For me the appeal of Japanese is the fact that it is so unnecessarily complex at times, and that as an English speaker you have to tread very carefully with it or you'll get "zapped." It's like a great big code, and when you manage to crack it it can be very rewarding.

    Umang: as mentioned in my first post, check out www.smart.fm - the company who run the site (Cerego) have an excellent series of Japanese learning courses. Check out the Japanese Core 2000 program, which contains 2000 vital words and various ways they're used together. Also, rather than doing the course through the site it's more efficient to use the spaced repetition program, Anki (ichi2.net/anki/) and load the course material in through the program's built in plugin loader.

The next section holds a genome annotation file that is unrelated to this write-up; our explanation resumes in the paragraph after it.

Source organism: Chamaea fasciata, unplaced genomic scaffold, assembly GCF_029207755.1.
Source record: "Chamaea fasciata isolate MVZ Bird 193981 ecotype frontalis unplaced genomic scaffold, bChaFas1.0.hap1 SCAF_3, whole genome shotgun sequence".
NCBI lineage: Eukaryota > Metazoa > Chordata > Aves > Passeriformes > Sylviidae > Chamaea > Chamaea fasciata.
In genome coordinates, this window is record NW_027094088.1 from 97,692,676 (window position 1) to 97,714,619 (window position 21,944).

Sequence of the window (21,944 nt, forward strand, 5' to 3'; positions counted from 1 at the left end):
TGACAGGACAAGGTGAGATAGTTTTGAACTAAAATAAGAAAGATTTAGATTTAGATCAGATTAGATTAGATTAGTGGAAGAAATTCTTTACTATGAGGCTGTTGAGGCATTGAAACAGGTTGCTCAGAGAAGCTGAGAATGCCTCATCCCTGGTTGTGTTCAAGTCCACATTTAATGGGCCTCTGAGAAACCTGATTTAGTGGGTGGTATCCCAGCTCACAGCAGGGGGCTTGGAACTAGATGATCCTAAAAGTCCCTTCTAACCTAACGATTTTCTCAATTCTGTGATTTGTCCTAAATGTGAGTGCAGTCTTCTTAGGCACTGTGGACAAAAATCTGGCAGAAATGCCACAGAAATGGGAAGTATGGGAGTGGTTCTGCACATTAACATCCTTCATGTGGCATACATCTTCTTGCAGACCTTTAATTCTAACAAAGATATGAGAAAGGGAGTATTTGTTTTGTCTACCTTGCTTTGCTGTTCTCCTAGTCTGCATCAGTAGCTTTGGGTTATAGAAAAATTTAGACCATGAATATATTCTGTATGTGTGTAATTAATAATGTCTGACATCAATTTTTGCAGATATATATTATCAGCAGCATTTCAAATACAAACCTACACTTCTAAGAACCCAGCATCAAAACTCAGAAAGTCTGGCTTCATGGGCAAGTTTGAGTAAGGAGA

If you do it right, you'll learn material in quite an efficient manner and there will be spoken audio examples every step of the way. This system in itself is probably not enough to learn the language properly, as you also need some method of practicing expressing yourself and being reviewed (I use www.lang-8.com for this, as I can write journals and Japanese people will correct them for me.) Finding a good book on Japanese grammar will do wonders also.

    Hope that helps!

    J